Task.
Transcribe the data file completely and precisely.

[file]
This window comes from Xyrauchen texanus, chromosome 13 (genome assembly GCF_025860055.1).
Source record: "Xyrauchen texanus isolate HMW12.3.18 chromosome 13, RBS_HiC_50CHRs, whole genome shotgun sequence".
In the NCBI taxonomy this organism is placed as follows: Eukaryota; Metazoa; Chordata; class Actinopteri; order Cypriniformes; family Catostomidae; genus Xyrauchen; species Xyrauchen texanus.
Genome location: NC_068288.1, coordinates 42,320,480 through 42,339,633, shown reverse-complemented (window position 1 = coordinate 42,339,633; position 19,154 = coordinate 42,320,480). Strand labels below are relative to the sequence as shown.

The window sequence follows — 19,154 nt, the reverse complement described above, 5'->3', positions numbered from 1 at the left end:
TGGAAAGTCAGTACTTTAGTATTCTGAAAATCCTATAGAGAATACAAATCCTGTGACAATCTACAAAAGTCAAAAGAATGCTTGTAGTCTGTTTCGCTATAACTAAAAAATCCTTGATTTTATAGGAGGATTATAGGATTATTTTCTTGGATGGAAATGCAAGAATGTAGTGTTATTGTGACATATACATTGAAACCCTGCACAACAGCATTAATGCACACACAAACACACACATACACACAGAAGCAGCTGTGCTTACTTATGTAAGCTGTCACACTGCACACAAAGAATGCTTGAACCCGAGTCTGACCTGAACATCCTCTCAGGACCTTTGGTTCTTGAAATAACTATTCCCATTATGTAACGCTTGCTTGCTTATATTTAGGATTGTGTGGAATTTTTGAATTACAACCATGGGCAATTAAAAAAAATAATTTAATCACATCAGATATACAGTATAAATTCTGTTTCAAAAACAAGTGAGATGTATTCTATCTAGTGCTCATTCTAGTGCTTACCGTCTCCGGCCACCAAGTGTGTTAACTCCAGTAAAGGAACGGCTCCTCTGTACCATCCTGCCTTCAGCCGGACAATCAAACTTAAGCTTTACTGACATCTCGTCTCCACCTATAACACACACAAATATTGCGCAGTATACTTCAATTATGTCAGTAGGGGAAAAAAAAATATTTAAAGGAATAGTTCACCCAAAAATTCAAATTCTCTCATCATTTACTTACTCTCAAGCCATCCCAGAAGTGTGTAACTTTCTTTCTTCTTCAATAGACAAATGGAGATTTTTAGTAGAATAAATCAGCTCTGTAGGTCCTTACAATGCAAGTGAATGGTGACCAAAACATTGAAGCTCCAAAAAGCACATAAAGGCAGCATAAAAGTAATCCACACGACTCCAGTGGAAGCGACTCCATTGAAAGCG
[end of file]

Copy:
This window comes from Xyrauchen texanus, chromosome 13 (genome assembly GCF_025860055.1).
Source record: "Xyrauchen texanus isolate HMW12.3.18 chromosome 13, RBS_HiC_50CHRs, whole genome shotgun sequence".
In the NCBI taxonomy this organism is placed as follows: Eukaryota; Metazoa; Chordata; class Actinopteri; order Cypriniformes; family Catostomidae; genus Xyrauchen; species Xyrauchen texanus.
Genome location: NC_068288.1, coordinates 42,320,480 through 42,339,633, shown reverse-complemented (window position 1 = coordinate 42,339,633; position 19,154 = coordinate 42,320,480). Strand labels below are relative to the sequence as shown.

The window sequence follows — 19,154 nt, the reverse complement described above, 5'->3', positions numbered from 1 at the left end:
TGGAAAGTCAGTACTTTAGTATTCTGAAAATCCTATAGAGAATACAAATCCTGTGACAATCTACAAAAGTCAAAAGAATGCTTGTAGTCTGTTTCGCTATAACTAAAAAATCCTTGATTTTATAGGAGGATTATAGGATTATTTTCTTGGATGGAAATGCAAGAATGTAGTGTTATTGTGACATATACATTGAAACCCTGCACAACAGCATTAATGCACACACAAACACACACATACACACAGAAGCAGCTGTGCTTACTTATGTAAGCTGTCACACTGCACACAAAGAATGCTTGAACCCGAGTCTGACCTGAACATCCTCTCAGGACCTTTGGTTCTTGAAATAACTATTCCCATTATGTAACGCTTGCTTGCTTATATTTAGGATTGTGTGGAATTTTTGAATTACAACCATGGGCAATTAAAAAAAATAATTTAATCACATCAGATATACAGTATAAATTCTGTTTCAAAAACAAGTGAGATGTATTCTATCTAGTGCTCATTCTAGTGCTTACCGTCTCCGGCCACCAAGTGTGTTAACTCCAGTAAAGGAACGGCTCCTCTGTACCATCCTGCCTTCAGCCGGACAATCAAACTTAAGCTTTACTGACATCTCGTCTCCACCTATAACACACACAAATATTGCGCAGTATACTTCAATTATGTCAGTAGGGGAAAAAAAAATATTTAAAGGAATAGTTCACCCAAAAATTCAAATTCTCTCATCATTTACTTACTCTCAAGCCATCCCAGAAGTGTGTAACTTTCTTTCTTCTTCAATAGACAAATGGAGATTTTTAGTAGAATAAATCAGCTCTGTAGGTCCTTACAATGCAAGTGAATGGTGACCAAAACATTGAAGCTCCAAAAAGCACATAAAGGCAGCATAAAAGTAATCCACACGACTCCAGTGGAAGCGACTCCATTGAAAGCG